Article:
These are fractures of the palmar/plantar eminences of the middle phalanx. Because they are uniaxial fractures, there is not significant instability in the palmar/plantar direction.
The horses present as acute onset, and severe lameness, not accompanied by instability. Localizing signs are minimal, but maybe include mild soft-tissue swelling and pain on direct palpation on the pastern region.
All breeds can be affected, but horses engaged in Western performance activities may be overrepresented.
Often times, localizing the source of lameness requires regional anesthesia of the digit.
Degenerative disease of the proximal interphalangeal joint as well as fractures of the middle phalanx are seen in most breeds of horses. However horses engaged in western performance activities seem predisposed to injuries involving the proximal interphalangeal joint, especially fractures of the middle phalanx, likely due to the bending and torsional forces generated during abrupt stops and changes in direction.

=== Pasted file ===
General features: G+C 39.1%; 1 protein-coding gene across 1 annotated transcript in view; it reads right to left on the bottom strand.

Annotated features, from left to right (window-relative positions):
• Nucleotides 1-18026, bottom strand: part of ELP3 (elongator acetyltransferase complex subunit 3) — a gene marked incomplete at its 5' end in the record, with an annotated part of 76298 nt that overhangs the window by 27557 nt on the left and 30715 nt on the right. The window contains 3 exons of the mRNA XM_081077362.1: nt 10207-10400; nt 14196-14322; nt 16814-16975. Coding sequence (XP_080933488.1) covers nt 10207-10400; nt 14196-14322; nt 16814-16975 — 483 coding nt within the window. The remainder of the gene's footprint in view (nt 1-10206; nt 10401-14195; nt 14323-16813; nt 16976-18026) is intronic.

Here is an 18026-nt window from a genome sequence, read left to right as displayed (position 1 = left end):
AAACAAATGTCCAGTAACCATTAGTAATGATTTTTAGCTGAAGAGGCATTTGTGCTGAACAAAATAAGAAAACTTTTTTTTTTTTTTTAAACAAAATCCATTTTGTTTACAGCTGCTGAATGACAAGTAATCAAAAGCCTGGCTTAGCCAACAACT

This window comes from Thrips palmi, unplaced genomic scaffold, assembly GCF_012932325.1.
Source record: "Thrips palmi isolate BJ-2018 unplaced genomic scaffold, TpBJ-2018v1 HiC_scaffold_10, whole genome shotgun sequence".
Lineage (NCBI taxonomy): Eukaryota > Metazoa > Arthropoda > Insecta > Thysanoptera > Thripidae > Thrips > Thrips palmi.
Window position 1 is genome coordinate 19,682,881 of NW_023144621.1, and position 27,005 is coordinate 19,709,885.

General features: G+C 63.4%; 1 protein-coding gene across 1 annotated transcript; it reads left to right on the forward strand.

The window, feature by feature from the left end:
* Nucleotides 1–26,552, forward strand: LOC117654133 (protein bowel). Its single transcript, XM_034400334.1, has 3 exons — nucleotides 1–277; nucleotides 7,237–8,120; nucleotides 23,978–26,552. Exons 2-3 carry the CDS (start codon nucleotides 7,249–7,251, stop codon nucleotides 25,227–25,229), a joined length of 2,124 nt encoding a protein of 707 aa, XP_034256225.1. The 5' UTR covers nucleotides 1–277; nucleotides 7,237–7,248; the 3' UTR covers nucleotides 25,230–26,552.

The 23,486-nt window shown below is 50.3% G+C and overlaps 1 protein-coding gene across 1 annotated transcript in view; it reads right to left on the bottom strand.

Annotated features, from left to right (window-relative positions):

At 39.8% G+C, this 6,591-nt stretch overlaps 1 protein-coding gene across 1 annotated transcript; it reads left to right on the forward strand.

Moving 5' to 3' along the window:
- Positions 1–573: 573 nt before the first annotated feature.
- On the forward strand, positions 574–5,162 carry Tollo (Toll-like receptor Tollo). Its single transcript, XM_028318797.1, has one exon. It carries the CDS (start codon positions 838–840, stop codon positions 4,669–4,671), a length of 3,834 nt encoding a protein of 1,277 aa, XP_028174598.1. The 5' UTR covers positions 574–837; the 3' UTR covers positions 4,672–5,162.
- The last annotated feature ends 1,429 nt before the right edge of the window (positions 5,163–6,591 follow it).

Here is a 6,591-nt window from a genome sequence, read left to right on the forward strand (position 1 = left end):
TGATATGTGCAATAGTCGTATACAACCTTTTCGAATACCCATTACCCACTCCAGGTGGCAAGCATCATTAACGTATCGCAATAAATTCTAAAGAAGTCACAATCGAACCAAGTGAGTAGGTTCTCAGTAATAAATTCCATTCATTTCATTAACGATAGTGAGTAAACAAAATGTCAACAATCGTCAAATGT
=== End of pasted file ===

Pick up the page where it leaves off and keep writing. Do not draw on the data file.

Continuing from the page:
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Complete radiographic evaluation of the pastern region reveals an uniaxial avulsion fracture of the palmar/plantar eminence, most evident on the dorsopalmar and oblique views.